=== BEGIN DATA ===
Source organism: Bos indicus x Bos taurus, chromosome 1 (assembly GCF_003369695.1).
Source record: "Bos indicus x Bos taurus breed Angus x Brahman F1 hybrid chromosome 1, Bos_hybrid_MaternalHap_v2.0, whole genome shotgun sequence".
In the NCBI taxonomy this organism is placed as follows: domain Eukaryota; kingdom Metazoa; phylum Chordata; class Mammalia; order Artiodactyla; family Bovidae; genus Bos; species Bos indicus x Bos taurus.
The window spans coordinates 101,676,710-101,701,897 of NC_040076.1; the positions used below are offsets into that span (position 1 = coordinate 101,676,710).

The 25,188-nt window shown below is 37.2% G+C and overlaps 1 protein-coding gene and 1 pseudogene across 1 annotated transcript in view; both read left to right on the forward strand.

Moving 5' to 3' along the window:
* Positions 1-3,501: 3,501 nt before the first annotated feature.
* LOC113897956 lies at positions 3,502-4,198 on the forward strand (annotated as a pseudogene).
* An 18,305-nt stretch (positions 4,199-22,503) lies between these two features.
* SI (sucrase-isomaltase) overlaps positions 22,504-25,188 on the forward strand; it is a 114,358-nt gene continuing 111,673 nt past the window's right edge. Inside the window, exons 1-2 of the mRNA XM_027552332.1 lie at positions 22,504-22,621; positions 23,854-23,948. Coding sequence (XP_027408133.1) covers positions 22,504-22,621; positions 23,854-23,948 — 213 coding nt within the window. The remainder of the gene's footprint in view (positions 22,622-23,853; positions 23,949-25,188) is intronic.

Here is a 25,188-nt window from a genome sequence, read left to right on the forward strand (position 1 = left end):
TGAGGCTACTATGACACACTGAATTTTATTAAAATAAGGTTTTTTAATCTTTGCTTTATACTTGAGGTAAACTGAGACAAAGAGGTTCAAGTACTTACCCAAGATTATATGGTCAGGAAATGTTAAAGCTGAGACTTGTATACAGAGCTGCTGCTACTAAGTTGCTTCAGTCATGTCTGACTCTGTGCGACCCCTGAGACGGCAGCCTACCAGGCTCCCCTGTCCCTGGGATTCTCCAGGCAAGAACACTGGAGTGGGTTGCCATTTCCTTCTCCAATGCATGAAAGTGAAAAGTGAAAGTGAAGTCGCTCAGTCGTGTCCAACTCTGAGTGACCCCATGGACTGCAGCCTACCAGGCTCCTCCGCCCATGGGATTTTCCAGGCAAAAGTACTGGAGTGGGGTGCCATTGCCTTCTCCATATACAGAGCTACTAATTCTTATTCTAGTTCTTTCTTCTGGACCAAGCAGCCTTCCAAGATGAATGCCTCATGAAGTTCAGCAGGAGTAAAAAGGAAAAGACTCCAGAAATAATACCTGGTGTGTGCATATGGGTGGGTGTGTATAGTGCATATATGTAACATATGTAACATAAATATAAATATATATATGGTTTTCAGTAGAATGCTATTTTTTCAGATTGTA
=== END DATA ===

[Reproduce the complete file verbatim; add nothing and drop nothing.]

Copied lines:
Source organism: Bos indicus x Bos taurus, chromosome 1 (assembly GCF_003369695.1).
Source record: "Bos indicus x Bos taurus breed Angus x Brahman F1 hybrid chromosome 1, Bos_hybrid_MaternalHap_v2.0, whole genome shotgun sequence".
In the NCBI taxonomy this organism is placed as follows: domain Eukaryota; kingdom Metazoa; phylum Chordata; class Mammalia; order Artiodactyla; family Bovidae; genus Bos; species Bos indicus x Bos taurus.
The window spans coordinates 101,676,710-101,701,897 of NC_040076.1; the positions used below are offsets into that span (position 1 = coordinate 101,676,710).

The 25,188-nt window shown below is 37.2% G+C and overlaps 1 protein-coding gene and 1 pseudogene across 1 annotated transcript in view; both read left to right on the forward strand.

Moving 5' to 3' along the window:
* Positions 1-3,501: 3,501 nt before the first annotated feature.
* LOC113897956 lies at positions 3,502-4,198 on the forward strand (annotated as a pseudogene).
* An 18,305-nt stretch (positions 4,199-22,503) lies between these two features.
* SI (sucrase-isomaltase) overlaps positions 22,504-25,188 on the forward strand; it is a 114,358-nt gene continuing 111,673 nt past the window's right edge. Inside the window, exons 1-2 of the mRNA XM_027552332.1 lie at positions 22,504-22,621; positions 23,854-23,948. Coding sequence (XP_027408133.1) covers positions 22,504-22,621; positions 23,854-23,948 — 213 coding nt within the window. The remainder of the gene's footprint in view (positions 22,622-23,853; positions 23,949-25,188) is intronic.

Here is a 25,188-nt window from a genome sequence, read left to right on the forward strand (position 1 = left end):
TGAGGCTACTATGACACACTGAATTTTATTAAAATAAGGTTTTTTAATCTTTGCTTTATACTTGAGGTAAACTGAGACAAAGAGGTTCAAGTACTTACCCAAGATTATATGGTCAGGAAATGTTAAAGCTGAGACTTGTATACAGAGCTGCTGCTACTAAGTTGCTTCAGTCATGTCTGACTCTGTGCGACCCCTGAGACGGCAGCCTACCAGGCTCCCCTGTCCCTGGGATTCTCCAGGCAAGAACACTGGAGTGGGTTGCCATTTCCTTCTCCAATGCATGAAAGTGAAAAGTGAAAGTGAAGTCGCTCAGTCGTGTCCAACTCTGAGTGACCCCATGGACTGCAGCCTACCAGGCTCCTCCGCCCATGGGATTTTCCAGGCAAAAGTACTGGAGTGGGGTGCCATTGCCTTCTCCATATACAGAGCTACTAATTCTTATTCTAGTTCTTTCTTCTGGACCAAGCAGCCTTCCAAGATGAATGCCTCATGAAGTTCAGCAGGAGTAAAAAGGAAAAGACTCCAGAAATAATACCTGGTGTGTGCATATGGGTGGGTGTGTATAGTGCATATATGTAACATATGTAACATAAATATAAATATATATATGGTTTTCAGTAGAATGCTATTTTTTCAGATTGTA